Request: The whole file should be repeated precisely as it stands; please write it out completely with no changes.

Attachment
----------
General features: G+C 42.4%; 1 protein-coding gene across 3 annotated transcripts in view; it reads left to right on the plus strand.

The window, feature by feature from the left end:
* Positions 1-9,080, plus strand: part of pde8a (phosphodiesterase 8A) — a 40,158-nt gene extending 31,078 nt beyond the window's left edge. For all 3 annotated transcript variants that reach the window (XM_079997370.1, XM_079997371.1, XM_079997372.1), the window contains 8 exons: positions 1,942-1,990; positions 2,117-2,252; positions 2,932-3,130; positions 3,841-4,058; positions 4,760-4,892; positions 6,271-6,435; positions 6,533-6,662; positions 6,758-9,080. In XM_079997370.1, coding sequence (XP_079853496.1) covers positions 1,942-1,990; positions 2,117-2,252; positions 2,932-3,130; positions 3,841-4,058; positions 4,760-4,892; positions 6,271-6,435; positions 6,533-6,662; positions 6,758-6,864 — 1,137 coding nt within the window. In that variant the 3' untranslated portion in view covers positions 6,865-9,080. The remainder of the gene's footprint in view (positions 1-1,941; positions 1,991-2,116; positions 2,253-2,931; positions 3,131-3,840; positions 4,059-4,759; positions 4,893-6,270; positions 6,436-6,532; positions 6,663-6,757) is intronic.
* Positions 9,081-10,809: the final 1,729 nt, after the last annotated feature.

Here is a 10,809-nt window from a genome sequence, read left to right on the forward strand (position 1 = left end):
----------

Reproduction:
General features: G+C 42.4%; 1 protein-coding gene across 3 annotated transcripts in view; it reads left to right on the plus strand.

The window, feature by feature from the left end:
* Positions 1-9,080, plus strand: part of pde8a (phosphodiesterase 8A) — a 40,158-nt gene extending 31,078 nt beyond the window's left edge. For all 3 annotated transcript variants that reach the window (XM_079997370.1, XM_079997371.1, XM_079997372.1), the window contains 8 exons: positions 1,942-1,990; positions 2,117-2,252; positions 2,932-3,130; positions 3,841-4,058; positions 4,760-4,892; positions 6,271-6,435; positions 6,533-6,662; positions 6,758-9,080. In XM_079997370.1, coding sequence (XP_079853496.1) covers positions 1,942-1,990; positions 2,117-2,252; positions 2,932-3,130; positions 3,841-4,058; positions 4,760-4,892; positions 6,271-6,435; positions 6,533-6,662; positions 6,758-6,864 — 1,137 coding nt within the window. In that variant the 3' untranslated portion in view covers positions 6,865-9,080. The remainder of the gene's footprint in view (positions 1-1,941; positions 1,991-2,116; positions 2,253-2,931; positions 3,131-3,840; positions 4,059-4,759; positions 4,893-6,270; positions 6,436-6,532; positions 6,663-6,757) is intronic.
* Positions 9,081-10,809: the final 1,729 nt, after the last annotated feature.

Here is a 10,809-nt window from a genome sequence, read left to right on the forward strand (position 1 = left end):